If you told Michigan coach Red Berenson that two freshmen would lead his team in goals through the first two months of the season, he likely would have given you the patented Berenson grin and perhaps even a little chuckle.

After all, senior captains David Wohlberg and Luke Glendening, as well as junior forwards Chris Brown and A.J. Treais, were supposed to do the bulk of the scoring — especially with a third of the roster experiencing its first season of college hockey.

At first, Lindsay Sparks looked like he was going to be a major offensive weapon for the young Wolverines. The junior forward led the team with five goals in the team’s first six games, but he hasn’t scored since Oct. 27.

Wohlberg has picked it up recently, scoring two goals in the last three games, but that was preceded by a seven-game pointless streak.

Glendening’s forte has never been goal scoring — he’s much more of a two-way player. Still, his goal production leaves something to be desired. Besides a hat trick against St. Lawrence, he has scored just two goals and has recorded only one point since Oct. 22.

The offense has stayed afloat because of the kids.

Freshman forwards Phil Di Giuseppe and Alex Guptill are tied for the lead the team in goals with eight apiece, and Di Giuseppe is tied for the team lead in points scored with 14.

“It’s great freshmen can come in like this and make this transition and be productive,” said Berenson. “But you never know who is going to step up.”

Before the season started, Berenson speculated that Di Giuseppe and forward Zach Hyman would be the two freshmen to step up in the early stages of their Michigan careers.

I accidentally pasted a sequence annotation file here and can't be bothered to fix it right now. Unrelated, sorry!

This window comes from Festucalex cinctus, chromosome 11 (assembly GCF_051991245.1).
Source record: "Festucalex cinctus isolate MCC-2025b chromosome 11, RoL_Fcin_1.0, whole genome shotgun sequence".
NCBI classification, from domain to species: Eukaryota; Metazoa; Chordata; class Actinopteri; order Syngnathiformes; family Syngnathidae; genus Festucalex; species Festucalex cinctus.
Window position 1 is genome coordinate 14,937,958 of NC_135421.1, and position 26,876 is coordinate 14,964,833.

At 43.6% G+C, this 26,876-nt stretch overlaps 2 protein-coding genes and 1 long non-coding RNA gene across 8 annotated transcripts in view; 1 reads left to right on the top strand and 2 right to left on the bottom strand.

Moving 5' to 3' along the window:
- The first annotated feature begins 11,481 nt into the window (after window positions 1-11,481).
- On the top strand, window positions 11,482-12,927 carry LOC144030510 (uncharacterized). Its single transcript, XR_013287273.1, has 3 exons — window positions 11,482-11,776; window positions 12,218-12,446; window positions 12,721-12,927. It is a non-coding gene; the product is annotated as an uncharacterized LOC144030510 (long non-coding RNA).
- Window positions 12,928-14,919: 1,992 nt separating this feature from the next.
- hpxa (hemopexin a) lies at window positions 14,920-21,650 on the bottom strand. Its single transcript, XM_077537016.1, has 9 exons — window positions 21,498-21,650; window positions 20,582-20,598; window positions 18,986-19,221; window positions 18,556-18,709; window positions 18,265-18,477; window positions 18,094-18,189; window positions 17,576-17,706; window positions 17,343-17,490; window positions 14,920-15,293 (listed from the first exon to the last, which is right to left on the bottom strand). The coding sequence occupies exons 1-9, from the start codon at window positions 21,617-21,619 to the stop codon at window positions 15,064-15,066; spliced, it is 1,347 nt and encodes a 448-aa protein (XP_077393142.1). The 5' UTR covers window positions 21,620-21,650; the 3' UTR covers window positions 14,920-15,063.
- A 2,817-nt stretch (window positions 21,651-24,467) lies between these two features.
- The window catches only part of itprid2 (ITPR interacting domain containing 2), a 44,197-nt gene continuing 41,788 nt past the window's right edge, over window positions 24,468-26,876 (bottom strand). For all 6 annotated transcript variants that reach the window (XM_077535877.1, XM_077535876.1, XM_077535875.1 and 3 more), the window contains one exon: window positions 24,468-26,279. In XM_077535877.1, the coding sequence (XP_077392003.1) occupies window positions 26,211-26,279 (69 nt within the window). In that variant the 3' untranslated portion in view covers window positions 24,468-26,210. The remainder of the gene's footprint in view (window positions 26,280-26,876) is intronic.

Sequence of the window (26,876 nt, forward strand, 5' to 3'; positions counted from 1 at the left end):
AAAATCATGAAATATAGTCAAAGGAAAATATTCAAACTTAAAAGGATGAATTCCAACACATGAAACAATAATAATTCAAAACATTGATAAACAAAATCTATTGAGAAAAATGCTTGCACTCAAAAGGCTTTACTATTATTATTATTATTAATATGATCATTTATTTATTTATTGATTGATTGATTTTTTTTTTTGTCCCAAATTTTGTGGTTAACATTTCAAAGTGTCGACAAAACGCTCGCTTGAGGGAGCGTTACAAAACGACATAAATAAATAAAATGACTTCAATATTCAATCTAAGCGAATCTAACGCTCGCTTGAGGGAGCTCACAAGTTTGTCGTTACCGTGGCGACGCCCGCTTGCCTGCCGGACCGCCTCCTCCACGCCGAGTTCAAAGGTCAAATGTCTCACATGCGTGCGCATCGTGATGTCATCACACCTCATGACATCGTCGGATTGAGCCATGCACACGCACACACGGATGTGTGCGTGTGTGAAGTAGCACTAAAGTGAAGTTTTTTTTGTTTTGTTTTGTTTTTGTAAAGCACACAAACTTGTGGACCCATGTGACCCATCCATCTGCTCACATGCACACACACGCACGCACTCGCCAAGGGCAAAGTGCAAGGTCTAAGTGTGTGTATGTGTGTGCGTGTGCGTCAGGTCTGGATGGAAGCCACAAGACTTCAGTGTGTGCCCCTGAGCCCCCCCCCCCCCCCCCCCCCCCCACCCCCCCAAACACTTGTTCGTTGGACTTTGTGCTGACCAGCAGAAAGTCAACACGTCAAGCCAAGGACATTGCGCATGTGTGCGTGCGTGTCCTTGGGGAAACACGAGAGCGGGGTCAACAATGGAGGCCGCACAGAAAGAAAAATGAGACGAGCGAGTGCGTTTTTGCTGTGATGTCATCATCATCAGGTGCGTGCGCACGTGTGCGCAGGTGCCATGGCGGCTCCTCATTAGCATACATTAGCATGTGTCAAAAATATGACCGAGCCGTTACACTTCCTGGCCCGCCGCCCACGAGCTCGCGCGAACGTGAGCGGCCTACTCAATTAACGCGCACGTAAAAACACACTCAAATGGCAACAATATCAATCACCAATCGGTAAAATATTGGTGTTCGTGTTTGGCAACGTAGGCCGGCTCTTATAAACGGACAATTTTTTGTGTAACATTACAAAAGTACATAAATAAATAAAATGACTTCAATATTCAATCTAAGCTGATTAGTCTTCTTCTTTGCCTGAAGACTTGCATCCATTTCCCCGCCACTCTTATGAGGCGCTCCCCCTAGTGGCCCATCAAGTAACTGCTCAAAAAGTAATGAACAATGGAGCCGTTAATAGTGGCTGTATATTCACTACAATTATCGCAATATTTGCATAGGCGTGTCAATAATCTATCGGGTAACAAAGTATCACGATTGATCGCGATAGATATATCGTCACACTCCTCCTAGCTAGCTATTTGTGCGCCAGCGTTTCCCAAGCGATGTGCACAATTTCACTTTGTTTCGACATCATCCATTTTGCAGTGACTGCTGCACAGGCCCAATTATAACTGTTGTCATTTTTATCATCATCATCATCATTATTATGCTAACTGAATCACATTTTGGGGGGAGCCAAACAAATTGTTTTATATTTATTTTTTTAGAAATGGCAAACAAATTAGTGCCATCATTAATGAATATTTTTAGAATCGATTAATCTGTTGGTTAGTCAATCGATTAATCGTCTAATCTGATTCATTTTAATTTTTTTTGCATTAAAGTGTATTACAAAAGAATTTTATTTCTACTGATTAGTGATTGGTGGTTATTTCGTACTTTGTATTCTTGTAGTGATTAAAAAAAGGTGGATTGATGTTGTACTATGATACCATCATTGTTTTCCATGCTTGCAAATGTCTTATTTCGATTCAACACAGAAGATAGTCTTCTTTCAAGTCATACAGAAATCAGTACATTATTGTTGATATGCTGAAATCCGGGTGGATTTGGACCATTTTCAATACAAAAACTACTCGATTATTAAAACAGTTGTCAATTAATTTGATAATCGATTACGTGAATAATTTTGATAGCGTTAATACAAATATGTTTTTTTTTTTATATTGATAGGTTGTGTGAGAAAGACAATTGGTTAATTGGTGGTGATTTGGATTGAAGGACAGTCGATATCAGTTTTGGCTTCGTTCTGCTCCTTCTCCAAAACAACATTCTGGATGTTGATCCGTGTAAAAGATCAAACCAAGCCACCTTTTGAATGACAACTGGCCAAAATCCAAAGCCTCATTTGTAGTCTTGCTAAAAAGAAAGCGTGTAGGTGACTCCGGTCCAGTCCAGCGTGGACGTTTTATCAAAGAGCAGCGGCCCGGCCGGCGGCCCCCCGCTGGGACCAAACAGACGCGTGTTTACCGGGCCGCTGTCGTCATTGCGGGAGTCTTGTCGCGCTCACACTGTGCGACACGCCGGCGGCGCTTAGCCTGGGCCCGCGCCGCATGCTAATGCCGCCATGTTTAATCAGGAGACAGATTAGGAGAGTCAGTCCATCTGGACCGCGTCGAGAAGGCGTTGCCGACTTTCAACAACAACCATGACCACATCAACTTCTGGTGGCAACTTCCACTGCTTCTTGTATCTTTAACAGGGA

Hyman started slowly, but Berenson still thinks the former Canadian Junior Hockey Player of the Year will have an impact.

Berenson may have guessed wrong about Hyman, but he was spot on about Di Giuseppe.

The Canadian-born Italian has played like a veteran from the onset, playing on the Wolverines’ only reliable goal-scoring line with Brown and Treais.

Watch him on the ice, and you almost forget he’s 18 years old.

The freshman that no one saw coming is Guptill, who landed in Ann Arbor without Berenson knowing much about him. Two years ago, Guptill broke a collarbone playing junior hockey, and he broke the other one the year after.

“Guptill had an outside chance of coming in, but if we were going to rank him I wouldn’t have had him near the top,” Berenson said.

Added Guptill: “I think (Di Giuseppe and I) both worked hard enough to try to put ourselves in this position, but you aren’t coming in as a freshman expecting to try and jump in and score. Anything we can do to contribute to the team, and right now, that’s scoring.”

Last Saturday against Alaska-Fairbanks, he took the puck off a strange ricochet from the skate of a Nanook defender and scored the winning goal, snapping the Wolverines’ seven-game winless streak.

Gritty plays like that are now expected, as Guptill has found most of his success by placing himself in front of the net and capitalizing on whatever comes his way.

“It’s a little bit of luck but its also being surrounded by great players,” Guptill said. “They are setting us up and making us look good. It’s easy for us to put the puck in the net.”

Guptill will be the only freshman phenom with an opportunity to pad his goal total on Saturday. Di Giuseppe will play on Friday and then leave for Alberta, Canada, for the Canadian World Junior team tryouts on Saturday.

Who would have ever guessed that the absence of a freshman in December would be such a big deal?

Leave a comment

Your email address will not be published.